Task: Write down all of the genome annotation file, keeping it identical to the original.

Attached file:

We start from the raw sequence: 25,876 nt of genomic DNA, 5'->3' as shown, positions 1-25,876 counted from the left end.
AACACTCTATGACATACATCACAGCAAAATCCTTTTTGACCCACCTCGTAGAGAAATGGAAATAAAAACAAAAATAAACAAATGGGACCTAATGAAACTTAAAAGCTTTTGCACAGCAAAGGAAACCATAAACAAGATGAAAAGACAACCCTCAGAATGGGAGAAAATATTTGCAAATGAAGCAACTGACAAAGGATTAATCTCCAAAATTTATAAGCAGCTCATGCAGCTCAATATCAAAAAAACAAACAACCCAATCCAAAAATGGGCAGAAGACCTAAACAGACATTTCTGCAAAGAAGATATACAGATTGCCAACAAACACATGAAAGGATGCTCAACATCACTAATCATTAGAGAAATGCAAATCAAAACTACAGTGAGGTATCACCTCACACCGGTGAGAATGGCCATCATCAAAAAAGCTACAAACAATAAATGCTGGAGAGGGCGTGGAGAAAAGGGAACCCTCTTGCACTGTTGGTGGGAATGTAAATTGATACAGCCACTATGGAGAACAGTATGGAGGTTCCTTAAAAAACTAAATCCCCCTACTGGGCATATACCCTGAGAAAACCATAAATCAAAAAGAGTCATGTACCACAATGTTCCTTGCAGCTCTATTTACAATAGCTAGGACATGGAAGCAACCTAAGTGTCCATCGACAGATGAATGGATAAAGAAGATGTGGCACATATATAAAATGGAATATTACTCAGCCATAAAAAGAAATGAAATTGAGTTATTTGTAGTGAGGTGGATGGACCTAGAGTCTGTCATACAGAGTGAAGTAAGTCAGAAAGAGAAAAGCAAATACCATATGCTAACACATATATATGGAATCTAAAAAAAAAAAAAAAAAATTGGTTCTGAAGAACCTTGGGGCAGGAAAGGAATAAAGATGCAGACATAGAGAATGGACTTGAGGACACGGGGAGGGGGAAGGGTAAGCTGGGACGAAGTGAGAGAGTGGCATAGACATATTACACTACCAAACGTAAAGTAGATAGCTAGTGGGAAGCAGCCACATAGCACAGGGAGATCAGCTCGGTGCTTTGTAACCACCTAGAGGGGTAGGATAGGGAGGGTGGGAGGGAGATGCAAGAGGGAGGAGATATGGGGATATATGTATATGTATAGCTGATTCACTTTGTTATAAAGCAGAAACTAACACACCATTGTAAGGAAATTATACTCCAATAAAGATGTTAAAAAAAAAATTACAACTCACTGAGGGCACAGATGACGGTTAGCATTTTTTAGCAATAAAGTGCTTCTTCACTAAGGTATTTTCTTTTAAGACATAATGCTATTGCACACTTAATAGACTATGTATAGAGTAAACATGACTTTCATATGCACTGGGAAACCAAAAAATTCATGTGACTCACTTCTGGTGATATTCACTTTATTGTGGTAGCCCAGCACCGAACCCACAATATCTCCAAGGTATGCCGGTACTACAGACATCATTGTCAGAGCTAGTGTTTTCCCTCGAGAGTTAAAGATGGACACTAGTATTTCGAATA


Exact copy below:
We start from the raw sequence: 25,876 nt of genomic DNA, 5'->3' as shown, positions 1-25,876 counted from the left end.
AACACTCTATGACATACATCACAGCAAAATCCTTTTTGACCCACCTCGTAGAGAAATGGAAATAAAAACAAAAATAAACAAATGGGACCTAATGAAACTTAAAAGCTTTTGCACAGCAAAGGAAACCATAAACAAGATGAAAAGACAACCCTCAGAATGGGAGAAAATATTTGCAAATGAAGCAACTGACAAAGGATTAATCTCCAAAATTTATAAGCAGCTCATGCAGCTCAATATCAAAAAAACAAACAACCCAATCCAAAAATGGGCAGAAGACCTAAACAGACATTTCTGCAAAGAAGATATACAGATTGCCAACAAACACATGAAAGGATGCTCAACATCACTAATCATTAGAGAAATGCAAATCAAAACTACAGTGAGGTATCACCTCACACCGGTGAGAATGGCCATCATCAAAAAAGCTACAAACAATAAATGCTGGAGAGGGCGTGGAGAAAAGGGAACCCTCTTGCACTGTTGGTGGGAATGTAAATTGATACAGCCACTATGGAGAACAGTATGGAGGTTCCTTAAAAAACTAAATCCCCCTACTGGGCATATACCCTGAGAAAACCATAAATCAAAAAGAGTCATGTACCACAATGTTCCTTGCAGCTCTATTTACAATAGCTAGGACATGGAAGCAACCTAAGTGTCCATCGACAGATGAATGGATAAAGAAGATGTGGCACATATATAAAATGGAATATTACTCAGCCATAAAAAGAAATGAAATTGAGTTATTTGTAGTGAGGTGGATGGACCTAGAGTCTGTCATACAGAGTGAAGTAAGTCAGAAAGAGAAAAGCAAATACCATATGCTAACACATATATATGGAATCTAAAAAAAAAAAAAAAAAATTGGTTCTGAAGAACCTTGGGGCAGGAAAGGAATAAAGATGCAGACATAGAGAATGGACTTGAGGACACGGGGAGGGGGAAGGGTAAGCTGGGACGAAGTGAGAGAGTGGCATAGACATATTACACTACCAAACGTAAAGTAGATAGCTAGTGGGAAGCAGCCACATAGCACAGGGAGATCAGCTCGGTGCTTTGTAACCACCTAGAGGGGTAGGATAGGGAGGGTGGGAGGGAGATGCAAGAGGGAGGAGATATGGGGATATATGTATATGTATAGCTGATTCACTTTGTTATAAAGCAGAAACTAACACACCATTGTAAGGAAATTATACTCCAATAAAGATGTTAAAAAAAAAATTACAACTCACTGAGGGCACAGATGACGGTTAGCATTTTTTAGCAATAAAGTGCTTCTTCACTAAGGTATTTTCTTTTAAGACATAATGCTATTGCACACTTAATAGACTATGTATAGAGTAAACATGACTTTCATATGCACTGGGAAACCAAAAAATTCATGTGACTCACTTCTGGTGATATTCACTTTATTGTGGTAGCCCAGCACCGAACCCACAATATCTCCAAGGTATGCCGGTACTACAGACATCATTGTCAGAGCTAGTGTTTTCCCTCGAGAGTTAAAGATGGACACTAGTATTTCGAATA